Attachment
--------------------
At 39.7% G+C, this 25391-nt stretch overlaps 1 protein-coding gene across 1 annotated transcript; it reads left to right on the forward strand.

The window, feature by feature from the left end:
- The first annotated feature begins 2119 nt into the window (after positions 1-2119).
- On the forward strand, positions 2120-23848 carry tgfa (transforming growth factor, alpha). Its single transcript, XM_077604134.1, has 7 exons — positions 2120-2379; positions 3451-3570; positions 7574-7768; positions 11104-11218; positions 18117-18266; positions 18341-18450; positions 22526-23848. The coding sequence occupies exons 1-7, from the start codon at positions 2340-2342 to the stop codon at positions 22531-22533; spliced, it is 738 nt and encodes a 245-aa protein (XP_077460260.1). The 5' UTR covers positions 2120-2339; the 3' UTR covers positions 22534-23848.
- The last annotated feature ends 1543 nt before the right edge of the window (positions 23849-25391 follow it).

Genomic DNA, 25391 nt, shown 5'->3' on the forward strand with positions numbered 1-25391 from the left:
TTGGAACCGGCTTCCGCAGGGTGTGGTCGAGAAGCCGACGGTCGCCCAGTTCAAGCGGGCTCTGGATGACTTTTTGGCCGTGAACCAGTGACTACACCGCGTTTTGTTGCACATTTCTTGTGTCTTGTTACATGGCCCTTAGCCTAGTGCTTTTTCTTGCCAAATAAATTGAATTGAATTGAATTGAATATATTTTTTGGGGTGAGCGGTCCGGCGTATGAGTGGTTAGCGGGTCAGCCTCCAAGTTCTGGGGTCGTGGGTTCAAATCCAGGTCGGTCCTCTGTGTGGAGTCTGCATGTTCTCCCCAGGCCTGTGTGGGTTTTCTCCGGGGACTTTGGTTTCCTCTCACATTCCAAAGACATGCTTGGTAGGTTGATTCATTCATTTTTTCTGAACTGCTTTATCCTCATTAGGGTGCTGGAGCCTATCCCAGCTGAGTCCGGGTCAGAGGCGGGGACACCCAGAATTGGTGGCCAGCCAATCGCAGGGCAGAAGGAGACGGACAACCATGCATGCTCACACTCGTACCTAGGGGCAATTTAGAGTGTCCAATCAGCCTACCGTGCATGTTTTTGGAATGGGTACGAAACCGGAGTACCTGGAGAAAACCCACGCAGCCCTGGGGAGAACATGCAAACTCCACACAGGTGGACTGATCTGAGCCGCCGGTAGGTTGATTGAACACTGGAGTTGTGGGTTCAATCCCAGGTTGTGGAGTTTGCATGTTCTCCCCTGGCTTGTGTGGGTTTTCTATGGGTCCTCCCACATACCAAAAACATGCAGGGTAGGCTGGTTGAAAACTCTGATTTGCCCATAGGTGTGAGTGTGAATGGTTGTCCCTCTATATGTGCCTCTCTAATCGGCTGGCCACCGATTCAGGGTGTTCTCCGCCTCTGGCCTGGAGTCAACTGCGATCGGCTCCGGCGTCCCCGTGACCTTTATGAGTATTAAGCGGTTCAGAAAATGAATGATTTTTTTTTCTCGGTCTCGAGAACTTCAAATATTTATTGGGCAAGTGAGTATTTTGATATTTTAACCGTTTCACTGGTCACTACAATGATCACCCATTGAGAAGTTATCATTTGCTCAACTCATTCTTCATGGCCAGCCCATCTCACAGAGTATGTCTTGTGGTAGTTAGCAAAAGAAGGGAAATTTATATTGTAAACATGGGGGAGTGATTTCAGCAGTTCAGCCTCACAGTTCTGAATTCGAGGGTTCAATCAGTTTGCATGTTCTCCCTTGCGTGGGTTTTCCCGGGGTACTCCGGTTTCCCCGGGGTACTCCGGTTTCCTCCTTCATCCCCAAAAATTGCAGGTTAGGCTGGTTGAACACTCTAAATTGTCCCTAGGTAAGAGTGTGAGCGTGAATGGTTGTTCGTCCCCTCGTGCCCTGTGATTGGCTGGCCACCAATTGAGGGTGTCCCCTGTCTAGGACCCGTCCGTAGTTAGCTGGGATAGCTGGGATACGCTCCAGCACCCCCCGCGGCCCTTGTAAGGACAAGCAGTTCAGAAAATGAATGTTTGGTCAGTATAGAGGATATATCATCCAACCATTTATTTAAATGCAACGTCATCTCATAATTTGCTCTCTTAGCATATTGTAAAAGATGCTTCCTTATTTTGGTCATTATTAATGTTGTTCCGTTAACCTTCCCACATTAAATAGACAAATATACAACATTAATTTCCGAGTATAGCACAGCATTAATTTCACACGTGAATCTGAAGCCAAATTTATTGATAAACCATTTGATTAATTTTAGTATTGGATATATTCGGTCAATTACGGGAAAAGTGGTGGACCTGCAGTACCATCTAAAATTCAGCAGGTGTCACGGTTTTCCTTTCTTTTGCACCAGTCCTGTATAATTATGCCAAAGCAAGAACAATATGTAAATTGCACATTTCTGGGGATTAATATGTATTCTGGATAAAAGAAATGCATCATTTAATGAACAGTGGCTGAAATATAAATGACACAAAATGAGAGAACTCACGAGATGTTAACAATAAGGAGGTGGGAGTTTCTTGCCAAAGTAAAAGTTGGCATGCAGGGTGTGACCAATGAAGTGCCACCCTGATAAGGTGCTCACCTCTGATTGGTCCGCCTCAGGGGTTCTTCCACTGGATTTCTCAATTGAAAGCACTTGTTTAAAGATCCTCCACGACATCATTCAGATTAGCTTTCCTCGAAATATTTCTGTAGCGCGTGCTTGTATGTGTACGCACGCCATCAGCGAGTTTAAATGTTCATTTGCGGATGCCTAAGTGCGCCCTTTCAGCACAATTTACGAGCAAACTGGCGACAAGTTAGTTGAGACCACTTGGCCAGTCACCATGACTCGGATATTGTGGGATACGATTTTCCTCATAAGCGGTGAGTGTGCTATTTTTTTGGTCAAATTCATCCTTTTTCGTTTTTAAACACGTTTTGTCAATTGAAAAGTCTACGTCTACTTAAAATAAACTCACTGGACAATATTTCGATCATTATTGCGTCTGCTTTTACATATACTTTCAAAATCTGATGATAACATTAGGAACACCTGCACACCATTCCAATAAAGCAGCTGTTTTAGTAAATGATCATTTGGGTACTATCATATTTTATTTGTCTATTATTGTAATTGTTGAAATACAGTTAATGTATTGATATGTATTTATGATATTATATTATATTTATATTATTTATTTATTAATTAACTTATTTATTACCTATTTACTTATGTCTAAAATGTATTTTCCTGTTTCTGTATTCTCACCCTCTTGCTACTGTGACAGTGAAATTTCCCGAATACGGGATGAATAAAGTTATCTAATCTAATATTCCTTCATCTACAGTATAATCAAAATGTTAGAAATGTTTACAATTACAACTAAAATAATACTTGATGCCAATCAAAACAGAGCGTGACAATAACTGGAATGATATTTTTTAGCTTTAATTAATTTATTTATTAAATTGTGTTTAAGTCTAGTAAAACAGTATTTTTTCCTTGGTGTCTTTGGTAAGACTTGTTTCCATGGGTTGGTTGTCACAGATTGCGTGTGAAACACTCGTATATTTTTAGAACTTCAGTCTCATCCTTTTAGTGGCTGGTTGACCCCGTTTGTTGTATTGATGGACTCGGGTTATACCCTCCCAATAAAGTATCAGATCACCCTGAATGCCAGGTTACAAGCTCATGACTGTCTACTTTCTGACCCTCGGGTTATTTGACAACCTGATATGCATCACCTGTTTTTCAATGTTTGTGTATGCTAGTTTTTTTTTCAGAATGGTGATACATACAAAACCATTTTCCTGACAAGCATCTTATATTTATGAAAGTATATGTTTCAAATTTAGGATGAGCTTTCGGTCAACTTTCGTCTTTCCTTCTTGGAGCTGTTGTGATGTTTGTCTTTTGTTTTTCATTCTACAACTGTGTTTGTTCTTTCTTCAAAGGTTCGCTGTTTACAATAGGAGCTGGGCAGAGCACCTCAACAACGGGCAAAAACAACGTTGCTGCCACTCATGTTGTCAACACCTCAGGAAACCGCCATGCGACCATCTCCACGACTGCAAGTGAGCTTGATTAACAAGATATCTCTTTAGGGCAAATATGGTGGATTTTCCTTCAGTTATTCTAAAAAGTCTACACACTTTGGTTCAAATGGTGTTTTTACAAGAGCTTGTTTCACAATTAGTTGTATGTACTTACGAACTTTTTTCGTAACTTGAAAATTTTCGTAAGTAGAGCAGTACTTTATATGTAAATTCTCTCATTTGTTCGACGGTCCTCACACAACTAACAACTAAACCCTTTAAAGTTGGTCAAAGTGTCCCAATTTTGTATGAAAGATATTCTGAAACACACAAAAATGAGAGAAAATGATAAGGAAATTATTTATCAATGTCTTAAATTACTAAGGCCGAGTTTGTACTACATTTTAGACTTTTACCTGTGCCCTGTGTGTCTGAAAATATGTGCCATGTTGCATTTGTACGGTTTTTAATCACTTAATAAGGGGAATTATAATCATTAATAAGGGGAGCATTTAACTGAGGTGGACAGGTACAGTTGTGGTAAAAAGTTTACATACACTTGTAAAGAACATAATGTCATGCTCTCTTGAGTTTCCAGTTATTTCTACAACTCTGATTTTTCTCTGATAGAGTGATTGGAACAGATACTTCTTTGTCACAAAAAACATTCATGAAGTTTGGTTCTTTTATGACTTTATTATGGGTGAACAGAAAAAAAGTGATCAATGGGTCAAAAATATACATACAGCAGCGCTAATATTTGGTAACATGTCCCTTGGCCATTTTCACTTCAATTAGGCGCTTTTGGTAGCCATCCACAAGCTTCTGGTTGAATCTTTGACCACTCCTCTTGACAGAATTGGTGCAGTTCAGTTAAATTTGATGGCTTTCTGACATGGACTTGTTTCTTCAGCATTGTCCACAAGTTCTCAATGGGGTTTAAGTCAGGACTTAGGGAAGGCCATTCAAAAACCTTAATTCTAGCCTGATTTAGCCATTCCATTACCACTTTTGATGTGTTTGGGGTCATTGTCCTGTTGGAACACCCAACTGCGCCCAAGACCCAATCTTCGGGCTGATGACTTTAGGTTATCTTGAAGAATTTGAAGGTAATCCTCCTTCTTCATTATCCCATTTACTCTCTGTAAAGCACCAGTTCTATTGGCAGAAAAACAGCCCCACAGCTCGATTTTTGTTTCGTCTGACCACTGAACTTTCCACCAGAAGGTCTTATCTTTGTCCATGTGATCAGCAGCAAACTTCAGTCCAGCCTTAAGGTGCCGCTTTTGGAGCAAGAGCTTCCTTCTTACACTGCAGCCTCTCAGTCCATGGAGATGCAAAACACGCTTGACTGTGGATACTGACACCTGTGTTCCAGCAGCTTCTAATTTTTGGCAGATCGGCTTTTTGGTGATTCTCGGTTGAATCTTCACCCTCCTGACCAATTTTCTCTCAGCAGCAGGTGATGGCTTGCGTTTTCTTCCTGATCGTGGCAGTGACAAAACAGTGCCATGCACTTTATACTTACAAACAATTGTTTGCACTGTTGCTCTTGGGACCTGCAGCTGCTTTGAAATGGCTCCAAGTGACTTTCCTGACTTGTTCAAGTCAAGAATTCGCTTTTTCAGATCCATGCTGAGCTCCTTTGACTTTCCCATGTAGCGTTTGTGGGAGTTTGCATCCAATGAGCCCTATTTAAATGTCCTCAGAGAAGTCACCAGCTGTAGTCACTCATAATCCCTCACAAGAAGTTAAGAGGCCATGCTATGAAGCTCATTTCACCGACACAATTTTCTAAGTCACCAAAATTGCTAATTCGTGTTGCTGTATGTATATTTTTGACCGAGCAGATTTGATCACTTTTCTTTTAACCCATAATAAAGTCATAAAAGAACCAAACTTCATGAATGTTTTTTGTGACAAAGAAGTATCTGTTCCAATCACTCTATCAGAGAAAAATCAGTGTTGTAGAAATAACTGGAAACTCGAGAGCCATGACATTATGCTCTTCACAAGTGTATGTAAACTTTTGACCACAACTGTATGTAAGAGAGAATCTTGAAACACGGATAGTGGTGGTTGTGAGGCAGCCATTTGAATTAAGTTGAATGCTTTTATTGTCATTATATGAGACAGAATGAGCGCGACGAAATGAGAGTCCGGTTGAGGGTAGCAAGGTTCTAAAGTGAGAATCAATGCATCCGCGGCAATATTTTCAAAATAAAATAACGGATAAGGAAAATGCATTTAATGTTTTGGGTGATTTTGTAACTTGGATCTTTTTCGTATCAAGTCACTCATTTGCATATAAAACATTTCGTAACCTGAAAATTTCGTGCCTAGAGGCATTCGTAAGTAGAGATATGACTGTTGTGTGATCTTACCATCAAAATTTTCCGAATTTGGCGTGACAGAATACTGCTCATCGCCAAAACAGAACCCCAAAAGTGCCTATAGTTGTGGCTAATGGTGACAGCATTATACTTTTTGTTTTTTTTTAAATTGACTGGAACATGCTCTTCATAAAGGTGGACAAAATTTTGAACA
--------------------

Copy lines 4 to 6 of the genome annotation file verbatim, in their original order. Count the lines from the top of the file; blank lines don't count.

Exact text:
- On the forward strand, positions 2120-23848 carry tgfa (transforming growth factor, alpha). Its single transcript, XM_077604134.1, has 7 exons — positions 2120-2379; positions 3451-3570; positions 7574-7768; positions 11104-11218; positions 18117-18266; positions 18341-18450; positions 22526-23848. The coding sequence occupies exons 1-7, from the start codon at positions 2340-2342 to the stop codon at positions 22531-22533; spliced, it is 738 nt and encodes a 245-aa protein (XP_077460260.1). The 5' UTR covers positions 2120-2339; the 3' UTR covers positions 22534-23848.
- The last annotated feature ends 1543 nt before the right edge of the window (positions 23849-25391 follow it).

Genomic DNA, 25391 nt, shown 5'->3' on the forward strand with positions numbered 1-25391 from the left: